U.S. Treasury Secretary Janet Yellen will travel to the battleground states of Pennsylvania and Michigan this week as part of an election-year push aimed at showcasing what she calls "the strongest economic comeback of our lifetimes."
Yellen will visit Pittsburgh on Feb. 13 and Detroit on Feb. 14 for events with elected officials and community leaders focused on the Biden administration's efforts to lower health care costs, support small businesses and boost economic opportunity, the Treasury said.
The trips build on Yellen's visits to Illinois and Wisconsin in January and other states such as Nevada and North Carolina last year. But the administration's marketing efforts have failed to convince the American public, according to recent polls.
A recent Reuters/Ipsos poll showed President Joe Biden is running six percentage points behind Republican front-runner former President Donald Trump, with voters focused on immigration challenges, Biden's age and are still unhappy about the economy despite big improvements since he took office in 2021.
Yellen has counseled patience in the past, arguing that the shock caused by the COVID pandemic left lingering concerns, while expressing confidence about improving consumer sentiment.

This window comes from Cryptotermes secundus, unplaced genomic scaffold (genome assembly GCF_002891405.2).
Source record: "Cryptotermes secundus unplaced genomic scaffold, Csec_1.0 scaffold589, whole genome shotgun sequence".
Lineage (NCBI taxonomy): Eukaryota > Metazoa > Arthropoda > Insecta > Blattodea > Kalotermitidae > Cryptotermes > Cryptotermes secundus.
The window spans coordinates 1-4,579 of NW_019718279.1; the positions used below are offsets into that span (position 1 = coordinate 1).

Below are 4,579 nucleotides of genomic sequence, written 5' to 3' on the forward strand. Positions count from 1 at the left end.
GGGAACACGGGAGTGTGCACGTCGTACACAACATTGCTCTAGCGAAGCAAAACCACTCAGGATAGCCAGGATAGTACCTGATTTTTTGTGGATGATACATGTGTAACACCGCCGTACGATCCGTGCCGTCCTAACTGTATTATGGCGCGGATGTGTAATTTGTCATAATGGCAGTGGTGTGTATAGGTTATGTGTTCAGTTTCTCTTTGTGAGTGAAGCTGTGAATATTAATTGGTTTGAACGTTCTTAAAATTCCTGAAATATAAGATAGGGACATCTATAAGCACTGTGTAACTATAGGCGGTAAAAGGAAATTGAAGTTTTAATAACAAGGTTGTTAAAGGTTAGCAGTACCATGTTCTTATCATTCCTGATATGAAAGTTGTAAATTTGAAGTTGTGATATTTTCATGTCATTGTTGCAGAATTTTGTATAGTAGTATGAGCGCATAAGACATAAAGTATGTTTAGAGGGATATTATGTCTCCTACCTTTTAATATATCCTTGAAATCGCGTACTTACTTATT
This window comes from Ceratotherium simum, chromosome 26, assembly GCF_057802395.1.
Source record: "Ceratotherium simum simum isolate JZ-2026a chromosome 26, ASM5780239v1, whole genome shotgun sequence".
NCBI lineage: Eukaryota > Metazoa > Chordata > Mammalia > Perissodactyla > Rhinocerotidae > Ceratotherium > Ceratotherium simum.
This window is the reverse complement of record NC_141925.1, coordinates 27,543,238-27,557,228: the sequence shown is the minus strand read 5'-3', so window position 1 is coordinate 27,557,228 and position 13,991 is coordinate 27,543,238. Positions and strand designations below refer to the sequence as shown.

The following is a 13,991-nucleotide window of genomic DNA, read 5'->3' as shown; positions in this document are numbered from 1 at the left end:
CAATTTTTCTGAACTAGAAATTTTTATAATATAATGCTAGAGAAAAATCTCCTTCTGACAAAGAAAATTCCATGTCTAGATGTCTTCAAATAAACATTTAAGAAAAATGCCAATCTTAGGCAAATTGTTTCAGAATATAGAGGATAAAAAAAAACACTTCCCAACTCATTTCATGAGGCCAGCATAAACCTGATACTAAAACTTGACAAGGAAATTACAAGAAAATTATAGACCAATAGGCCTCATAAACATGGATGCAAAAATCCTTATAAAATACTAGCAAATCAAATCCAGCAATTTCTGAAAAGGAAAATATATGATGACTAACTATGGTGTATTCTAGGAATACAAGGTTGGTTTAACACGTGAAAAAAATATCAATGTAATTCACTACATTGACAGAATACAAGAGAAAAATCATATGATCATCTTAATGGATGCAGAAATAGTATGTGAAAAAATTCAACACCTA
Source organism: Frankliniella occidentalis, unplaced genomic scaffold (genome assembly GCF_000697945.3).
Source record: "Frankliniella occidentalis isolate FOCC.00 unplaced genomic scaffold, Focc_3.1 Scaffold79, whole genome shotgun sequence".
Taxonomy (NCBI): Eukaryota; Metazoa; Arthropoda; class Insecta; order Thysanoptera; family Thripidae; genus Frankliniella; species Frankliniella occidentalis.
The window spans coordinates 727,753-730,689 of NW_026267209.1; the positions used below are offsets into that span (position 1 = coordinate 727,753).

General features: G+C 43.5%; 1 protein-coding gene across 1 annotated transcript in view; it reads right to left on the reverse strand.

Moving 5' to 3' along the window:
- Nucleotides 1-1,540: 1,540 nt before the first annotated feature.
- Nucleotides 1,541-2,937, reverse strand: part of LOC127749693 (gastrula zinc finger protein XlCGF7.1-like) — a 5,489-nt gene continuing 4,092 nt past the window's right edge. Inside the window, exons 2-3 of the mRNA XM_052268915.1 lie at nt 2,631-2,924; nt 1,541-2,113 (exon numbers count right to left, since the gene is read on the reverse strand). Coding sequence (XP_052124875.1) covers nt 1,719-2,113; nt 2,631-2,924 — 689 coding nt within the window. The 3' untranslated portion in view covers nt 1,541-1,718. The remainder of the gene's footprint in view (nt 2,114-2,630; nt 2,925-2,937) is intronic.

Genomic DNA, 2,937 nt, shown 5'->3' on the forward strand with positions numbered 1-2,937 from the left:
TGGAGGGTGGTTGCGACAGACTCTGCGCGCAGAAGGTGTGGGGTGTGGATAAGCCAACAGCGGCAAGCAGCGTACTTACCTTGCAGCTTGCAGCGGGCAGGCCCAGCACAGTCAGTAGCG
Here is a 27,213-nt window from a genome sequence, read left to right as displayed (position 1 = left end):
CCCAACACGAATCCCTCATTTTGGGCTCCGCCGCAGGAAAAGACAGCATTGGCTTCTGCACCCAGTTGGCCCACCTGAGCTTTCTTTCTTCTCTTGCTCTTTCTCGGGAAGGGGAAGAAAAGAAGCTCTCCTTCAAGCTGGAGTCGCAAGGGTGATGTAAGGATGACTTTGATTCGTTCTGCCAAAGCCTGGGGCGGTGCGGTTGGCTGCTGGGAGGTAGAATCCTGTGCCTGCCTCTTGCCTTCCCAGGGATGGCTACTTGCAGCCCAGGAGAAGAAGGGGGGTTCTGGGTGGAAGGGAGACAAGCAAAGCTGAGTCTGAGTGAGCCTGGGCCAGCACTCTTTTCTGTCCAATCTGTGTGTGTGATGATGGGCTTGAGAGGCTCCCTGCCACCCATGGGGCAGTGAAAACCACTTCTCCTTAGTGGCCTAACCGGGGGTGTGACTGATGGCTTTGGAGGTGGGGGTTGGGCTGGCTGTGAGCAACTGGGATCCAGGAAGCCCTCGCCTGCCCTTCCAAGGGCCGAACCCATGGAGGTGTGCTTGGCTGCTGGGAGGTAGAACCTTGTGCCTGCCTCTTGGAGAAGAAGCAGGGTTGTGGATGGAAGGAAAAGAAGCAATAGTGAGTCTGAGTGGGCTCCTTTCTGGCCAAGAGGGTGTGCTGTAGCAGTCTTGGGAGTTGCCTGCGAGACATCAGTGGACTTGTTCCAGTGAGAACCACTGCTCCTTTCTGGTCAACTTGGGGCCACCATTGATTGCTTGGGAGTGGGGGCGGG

"Over the past three years, the Biden administration has driven the strongest economic comeback of our lifetimes," Yellen said in a speech to be given at the Greater Pittsburgh Chamber of Commerce on Tuesday. She will also meet with Democratic Senator Bob Casey, a strong supporter of Biden.
She will hail strong economic growth in the U.S., a quicker and more rapid cooling of inflation than in other advanced economies, and the continued strength of the labor market.
With unemployment below 4% and household median wealth up 37% between 2019 and 2022 — the largest three-year increase on record — Americans now had more purchasing power, she said.
In Detroit, whose economic recovery has lagged behind other cities somewhat, Yellen will speak at a joint event with Governor Gretchen Whitmer, meet with Senator Debbie Stabenow and local business leaders, and give a speech focused on small businesses.
Detroit has seen economic advances, but other Midwestern counterparts have higher numbers of workers earning a living wage, according to University of Michigan economists.